“I’d be pushing him towards a stage three sort of deal (full-time Academy contract) with Glasgow. They’d be crazy not to take him with his capabilities. There is honestly nothing he can’t handle. The sky is the limit for him and he’s just now finding out how good he is. He was a sort of bench guy before so I think now the penny is dropping with him that he is really very good at rugby, and he’s only going to get better.”

“He regularly gets up to over 28 or 29 kilometres per hour [Hawks use a GPS system to monitor players’ performance] which is outside centre or fast winger speed.”

From Stewart’s point of view, the opportunity to get regular game time at 1st XV level has been absolutely crucial to getting over those line-out yips.

“It’s a bit like golf because you have to stand there and think about what you need to do and if you are not entirely confident then the pressure can build, but this year I feel like I’ve started to get past that,” he says. “It’s about getting that repetition going – doing it all the time and getting used to it – and I suppose because I am starting hooker I do a bit more of it with the team at training, which helps.”

His rugby hero is Dane Coles, which is no great surprise. The All Black has taken the position to a whole new level in terms of combining the key functions of securing line-out and scrum possession with popping up just about anywhere on the pitch to deliver an injection of pace or a devastating offload.

Traditionalists might doubt that it is possible to properly fulfil both roles at the same time, but there is no danger of Stewart being held back by such conservative thinking at Hawks.

“Fin is very supportive in that sense. He tells me to get my hands on the ball and have a go. I don’t want to be just your average hooker, going from scrum, to line-out, and hitting it up any time I get my hands on the ball. I want to be a wee bit different and be able to pass or kick if I need to, too,” says the player.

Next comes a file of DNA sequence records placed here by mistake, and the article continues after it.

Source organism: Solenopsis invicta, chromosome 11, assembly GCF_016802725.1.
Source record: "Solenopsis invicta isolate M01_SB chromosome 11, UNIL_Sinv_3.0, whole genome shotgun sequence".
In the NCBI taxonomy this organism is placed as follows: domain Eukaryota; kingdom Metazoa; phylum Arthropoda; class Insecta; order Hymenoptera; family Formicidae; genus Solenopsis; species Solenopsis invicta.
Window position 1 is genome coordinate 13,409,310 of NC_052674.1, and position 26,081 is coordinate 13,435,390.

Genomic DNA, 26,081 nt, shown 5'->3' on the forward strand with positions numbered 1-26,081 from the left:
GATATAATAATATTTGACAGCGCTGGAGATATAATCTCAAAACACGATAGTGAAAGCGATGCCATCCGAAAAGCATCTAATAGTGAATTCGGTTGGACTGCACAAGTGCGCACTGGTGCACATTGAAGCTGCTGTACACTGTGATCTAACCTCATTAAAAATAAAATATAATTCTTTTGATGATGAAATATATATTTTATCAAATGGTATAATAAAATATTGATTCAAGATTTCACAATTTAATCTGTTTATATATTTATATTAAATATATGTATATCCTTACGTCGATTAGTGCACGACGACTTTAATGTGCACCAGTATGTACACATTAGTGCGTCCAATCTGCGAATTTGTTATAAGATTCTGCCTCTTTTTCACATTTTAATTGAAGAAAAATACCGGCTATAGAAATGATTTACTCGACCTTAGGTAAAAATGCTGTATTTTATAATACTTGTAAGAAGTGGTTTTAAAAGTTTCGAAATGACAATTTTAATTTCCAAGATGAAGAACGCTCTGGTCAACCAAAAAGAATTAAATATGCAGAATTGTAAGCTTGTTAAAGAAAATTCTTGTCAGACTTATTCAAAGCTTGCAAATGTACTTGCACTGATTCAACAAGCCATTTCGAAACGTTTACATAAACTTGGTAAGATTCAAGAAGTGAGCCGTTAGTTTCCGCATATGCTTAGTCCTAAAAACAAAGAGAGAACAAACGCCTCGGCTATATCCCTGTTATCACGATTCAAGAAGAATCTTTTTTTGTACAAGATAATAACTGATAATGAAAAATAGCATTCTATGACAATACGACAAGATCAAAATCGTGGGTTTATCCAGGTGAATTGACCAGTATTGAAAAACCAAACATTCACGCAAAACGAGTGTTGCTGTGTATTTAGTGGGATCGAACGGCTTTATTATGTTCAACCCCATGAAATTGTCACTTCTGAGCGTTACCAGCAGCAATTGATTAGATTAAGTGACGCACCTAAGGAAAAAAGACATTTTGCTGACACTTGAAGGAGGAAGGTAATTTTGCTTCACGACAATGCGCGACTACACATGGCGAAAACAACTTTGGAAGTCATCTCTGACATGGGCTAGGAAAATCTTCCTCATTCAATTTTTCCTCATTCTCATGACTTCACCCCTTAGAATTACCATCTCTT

“Hawks is a really enjoyable place to play rugby. There’s a good atmosphere around the club and everybody is on the same wavelength in terms of the way we want to play, and what we want to achieve,” he adds.

“I was quite frustrated in my first year when I was stuck on the bench most of the time for the 2nd XV, and I did think about going somewhere else, but if you just move every time you are not good enough to get in the team then you are not going to get any better. So, I decided to stick in and keep pushing to prove the coaches wrong, and I’m definitely a better player now because I worked through that situation.”Grant Stewart Hawks 2.jpg

Stewart makes no bones about his desire to play professionally.

“That’s what I want to do. That’s always been my ambition. I just need to keep playing and take my chances when they come. The club international team is an aim for this season. But I’ll just keep playing what is in front of me and try to keep enjoying it – hopefully the rest will follow,” he states.

And he was at it again last Saturday, with several irrepressible surges, including a break up the left touchline which led directly to Kerr Gossman’s second try. He also scared the life out of one hapless Watsonians defender who thought he had plenty of time to clear the ball only to be closed down with indecent haste by the flying hooker.

He was up against Edinburgh pro Neil Cochrane but had no issues at scrum-time, while the line-out functioned pretty effectively on the whole, as it has done all season.

Next up is Heriot’s away on Saturday, in another match which is likely to have a huge bearing on which teams make the play-offs this season. Corey Flynn, a veteran of 15 Test matches for New Zealand between 2003 and 2011, has been released by the Warriors and starts at hooker for Hawks, but such is Stewart’s importance that he has been moved to open-side flanker so as to be accommodated in the starting team.

Images: Craig Watson (www.craigwatson.co.uk)


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David Barnes
About David Barnes 1428 Articles
David has worked as a freelance rugby journalist since 2004 covering every level of the game in Scotland for publications including The Sunday Times, The Telegraph, The Scotsman/Scotland on Sunday/Evening News, The Herald/Sunday Herald, The Daily Mail/Mail on Sunday and The Sun.